When Diane Schuur burst on the national scene in 1985 with the release of her Deedles recording on GRP, the world was treated to an exceptional vocalist who had strengths in jazz and jazz-pop crossover. Her string of hit records was aided by not just topnotch production and producing via her partnership with the Dave Grusin - Larry Rosen brain trust, but also a selection of material that fit her voice and abilities in way that has rarely been seen since. Add to this her abundant skill on piano, which is subtle and always overlooked, and you had an artist for whom, it seemed, nothing could go wrong.
Since direct control of GRP was sold Schuur's recordings haven't been nearly as dynamic or had the presence of Grusin's direct overseeing. Whether it's been a lack of record company focus or Schuur's own restless musical heart, stellar recordings that approached her GRP work have been far and few between. Concord Records, fortunately, pretty much left her alone; only looking to find ways to package an over theme to her releases. Still, the results don't compare to the GRP catalog.
Schuur's newest recording, The Gathering, now away from the comfort of Concord and on Vanguard Records, is unfortunately a mis-direction for the great female artist. Covering 10 country songs from artists like Hank Cochran, Merle Haggard, Kris Kristofferson, Roger Miller and Willie Nelson, among others, Schuur's much-too-beautiful-and-pure voice doesn't have the crackling presence needed to pull off country songs. Oh she tries, such as on the melismas at the end of "Healing Hands Of Time," on the sustained note at the end of "Why Can't He Be You," and when she tries to crinkle up her voice on "Beneath Still Waters," as just three examples of many. The results, unfortunately, sound false.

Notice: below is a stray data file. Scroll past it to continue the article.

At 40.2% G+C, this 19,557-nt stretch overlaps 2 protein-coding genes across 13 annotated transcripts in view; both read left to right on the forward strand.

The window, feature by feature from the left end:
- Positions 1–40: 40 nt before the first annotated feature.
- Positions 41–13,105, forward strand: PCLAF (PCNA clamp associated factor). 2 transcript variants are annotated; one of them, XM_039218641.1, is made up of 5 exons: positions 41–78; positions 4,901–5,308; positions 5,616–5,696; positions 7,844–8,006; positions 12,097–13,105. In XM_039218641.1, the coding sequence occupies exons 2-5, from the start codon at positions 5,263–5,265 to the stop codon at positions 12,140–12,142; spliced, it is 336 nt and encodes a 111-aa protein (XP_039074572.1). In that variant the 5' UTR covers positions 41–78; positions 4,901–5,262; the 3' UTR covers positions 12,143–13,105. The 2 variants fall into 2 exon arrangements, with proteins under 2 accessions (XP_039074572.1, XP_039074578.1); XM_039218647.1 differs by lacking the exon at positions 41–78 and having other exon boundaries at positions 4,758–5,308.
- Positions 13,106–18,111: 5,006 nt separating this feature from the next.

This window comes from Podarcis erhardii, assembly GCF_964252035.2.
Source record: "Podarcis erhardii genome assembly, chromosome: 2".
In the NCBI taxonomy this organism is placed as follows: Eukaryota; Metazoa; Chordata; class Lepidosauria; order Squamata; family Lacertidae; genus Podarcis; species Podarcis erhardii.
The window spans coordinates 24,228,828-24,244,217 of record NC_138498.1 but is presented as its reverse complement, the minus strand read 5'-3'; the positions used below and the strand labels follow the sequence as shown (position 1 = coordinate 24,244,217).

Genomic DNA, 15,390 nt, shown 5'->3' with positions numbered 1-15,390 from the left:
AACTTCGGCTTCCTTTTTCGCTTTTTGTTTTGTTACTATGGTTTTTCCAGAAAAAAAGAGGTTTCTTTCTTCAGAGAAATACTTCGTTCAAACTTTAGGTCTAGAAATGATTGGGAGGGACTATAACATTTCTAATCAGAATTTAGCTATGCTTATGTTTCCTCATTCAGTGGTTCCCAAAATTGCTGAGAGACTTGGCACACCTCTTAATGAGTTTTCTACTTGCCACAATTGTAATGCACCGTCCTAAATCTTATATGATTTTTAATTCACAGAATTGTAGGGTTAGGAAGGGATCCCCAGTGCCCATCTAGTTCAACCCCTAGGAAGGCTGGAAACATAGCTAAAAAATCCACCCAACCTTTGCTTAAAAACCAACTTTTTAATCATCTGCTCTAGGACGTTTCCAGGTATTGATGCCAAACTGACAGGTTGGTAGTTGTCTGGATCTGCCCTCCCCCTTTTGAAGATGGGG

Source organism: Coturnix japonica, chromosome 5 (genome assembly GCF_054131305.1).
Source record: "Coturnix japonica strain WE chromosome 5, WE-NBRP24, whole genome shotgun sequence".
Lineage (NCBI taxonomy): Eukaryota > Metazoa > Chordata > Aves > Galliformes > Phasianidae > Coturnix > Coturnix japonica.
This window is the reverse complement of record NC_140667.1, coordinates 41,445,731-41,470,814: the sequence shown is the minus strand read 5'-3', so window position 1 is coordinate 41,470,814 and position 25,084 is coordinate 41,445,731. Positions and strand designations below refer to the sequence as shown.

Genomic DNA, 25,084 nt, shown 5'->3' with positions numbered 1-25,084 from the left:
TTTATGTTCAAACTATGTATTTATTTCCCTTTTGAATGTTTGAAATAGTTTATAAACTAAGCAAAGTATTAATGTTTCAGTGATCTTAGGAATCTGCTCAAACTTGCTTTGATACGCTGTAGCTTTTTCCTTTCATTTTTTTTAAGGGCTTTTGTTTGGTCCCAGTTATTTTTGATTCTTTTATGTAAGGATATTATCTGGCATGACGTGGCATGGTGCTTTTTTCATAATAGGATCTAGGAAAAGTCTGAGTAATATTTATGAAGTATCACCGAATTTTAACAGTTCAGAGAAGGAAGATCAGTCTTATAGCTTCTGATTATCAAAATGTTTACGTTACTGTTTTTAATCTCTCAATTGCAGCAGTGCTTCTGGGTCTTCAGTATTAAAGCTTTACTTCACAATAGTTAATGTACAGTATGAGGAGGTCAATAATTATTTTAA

Don't confuse this recording with a country album. It's as country as Wynton Marsalis' trumpet solos on his work with Willie Nelson; in neither case are the two artists infused with the life background musical experiences necessary to pull of country's deceptively difficult nuances. What this jazz-slash-pop-crossover artist aims for is a melding of country songs with jazz sensibilities, just like Wynton aimed for in his work. That the two musics have common ground is undeniable, that either artist is successful is highly debatable.
If there is a bright spot it's learning Schuur isn't afraid to experiment and go way off on a limb, something that is always ultimately a good thing for music; witness Herbie Hancock's great recent pop oriented work on Possiblities and his hip-hop infused Dis Is Da Drum, even while other experiments, like Feets Don't Fail Me Now, tripped. Artists always grow when they try new things. Wouldn't it be nice if more jazz artists tried their hand at different ventures instead of rehashing the tried and true? In this case, however, the experiment is arresting.